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Songwriters are Business People

Liane Bonin Starr
Liane Bonin Starr on Apr 30, 2018

When songwriters think of making it big, it usually inspires thoughts of winning an industry award or a beloved artist performing their songs. But a major part of making a career as a songwriter is understanding that the music business is, yes, a business – and that means it's up to every songwriter to seek out education, to learn how to network, and get organized as much as any big CEO would.

Even if you're brand new to songwriting, there is business to be done. First off, start networking. Meet other writers, join writers' groups, go to shows – while it may feel like you're just hanging out, it's really about creating a space for yourself in the industry. You never know who might eventually be in a position to help launch your career. More than that, other songwriters can offer opinions and tips on how to make songwriting a successful career choice.

After you've written, at least, ten amazing songs that you feel are commercial and competitive, it's time to meet players in the industry. Reach out to professionals for feedback and advice – and finalize your publishing so you’re ready to start collecting off those amazing songs. It can be a game changer to find a solid publisher who will support your songwriting efforts. Be respectful and polite, as their time is valuable and their mission is to help you get the most out of your career.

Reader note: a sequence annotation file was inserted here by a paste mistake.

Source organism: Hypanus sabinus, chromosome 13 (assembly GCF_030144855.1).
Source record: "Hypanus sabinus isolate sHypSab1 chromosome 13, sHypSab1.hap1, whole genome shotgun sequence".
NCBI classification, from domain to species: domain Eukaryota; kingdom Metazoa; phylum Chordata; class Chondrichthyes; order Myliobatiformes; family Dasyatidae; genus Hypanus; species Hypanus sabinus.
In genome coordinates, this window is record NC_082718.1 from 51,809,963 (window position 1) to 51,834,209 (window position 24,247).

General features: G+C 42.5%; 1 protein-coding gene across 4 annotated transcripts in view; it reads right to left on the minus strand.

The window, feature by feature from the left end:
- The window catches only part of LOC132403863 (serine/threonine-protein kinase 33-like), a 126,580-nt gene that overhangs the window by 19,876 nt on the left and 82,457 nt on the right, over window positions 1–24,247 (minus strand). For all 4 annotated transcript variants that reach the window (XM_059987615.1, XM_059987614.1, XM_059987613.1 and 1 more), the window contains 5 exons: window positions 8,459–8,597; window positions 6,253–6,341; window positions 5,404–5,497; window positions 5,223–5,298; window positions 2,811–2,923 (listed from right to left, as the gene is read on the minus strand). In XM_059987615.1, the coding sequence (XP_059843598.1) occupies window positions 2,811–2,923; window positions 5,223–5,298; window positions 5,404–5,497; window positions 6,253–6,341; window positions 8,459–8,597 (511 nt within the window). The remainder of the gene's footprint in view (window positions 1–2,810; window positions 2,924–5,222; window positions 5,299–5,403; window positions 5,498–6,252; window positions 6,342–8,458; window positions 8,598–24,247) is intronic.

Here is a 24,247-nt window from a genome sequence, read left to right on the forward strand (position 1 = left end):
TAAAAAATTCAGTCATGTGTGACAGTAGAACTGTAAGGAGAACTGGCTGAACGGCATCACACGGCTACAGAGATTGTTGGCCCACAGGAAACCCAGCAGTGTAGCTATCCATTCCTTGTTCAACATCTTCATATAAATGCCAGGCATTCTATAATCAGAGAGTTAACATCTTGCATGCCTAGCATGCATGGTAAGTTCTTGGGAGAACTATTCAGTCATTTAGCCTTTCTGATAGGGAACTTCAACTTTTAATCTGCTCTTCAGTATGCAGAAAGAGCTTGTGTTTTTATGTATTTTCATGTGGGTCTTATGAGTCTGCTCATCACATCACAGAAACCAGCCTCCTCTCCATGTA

Another way to both get organized and educate yourself about the business of music is to be involved in your community and songwriter groups, which can offer you useful information for wherever you are on your journey – from a brand-new songwriter to an established one. Communities like Songtrust’s also help keep you organized by providing resources about music business, such as learning about performance and mechanical royalties, how YouTube monetization works, and the legality of using samples in your songs. Soon you'll start thinking of yourself as not only an awesome songwriter, but a smart businessperson, too.  

Most importantly, don’t forget to be an advocate for your community, and yourself. Keep up-to-date with with industry news, important legislations like the Music Modernization Act, and general knowledge about how you get paid for your music. When you act as a leader in your community, you not only affect change for others, but also yourself.

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Photo by Chris Liverani

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